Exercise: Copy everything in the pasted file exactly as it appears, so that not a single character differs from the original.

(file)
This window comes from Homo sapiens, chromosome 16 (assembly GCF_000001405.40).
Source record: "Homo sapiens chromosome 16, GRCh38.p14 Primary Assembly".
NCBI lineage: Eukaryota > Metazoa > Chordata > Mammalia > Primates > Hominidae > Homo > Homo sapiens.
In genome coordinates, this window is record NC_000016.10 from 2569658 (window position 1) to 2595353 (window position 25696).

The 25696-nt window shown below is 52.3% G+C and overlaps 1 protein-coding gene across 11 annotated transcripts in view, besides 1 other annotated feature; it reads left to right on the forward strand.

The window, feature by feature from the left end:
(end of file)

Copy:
This window comes from Homo sapiens, chromosome 16 (assembly GCF_000001405.40).
Source record: "Homo sapiens chromosome 16, GRCh38.p14 Primary Assembly".
NCBI lineage: Eukaryota > Metazoa > Chordata > Mammalia > Primates > Hominidae > Homo > Homo sapiens.
In genome coordinates, this window is record NC_000016.10 from 2569658 (window position 1) to 2595353 (window position 25696).

The 25696-nt window shown below is 52.3% G+C and overlaps 1 protein-coding gene across 11 annotated transcripts in view, besides 1 other annotated feature; it reads left to right on the forward strand.

The window, feature by feature from the left end: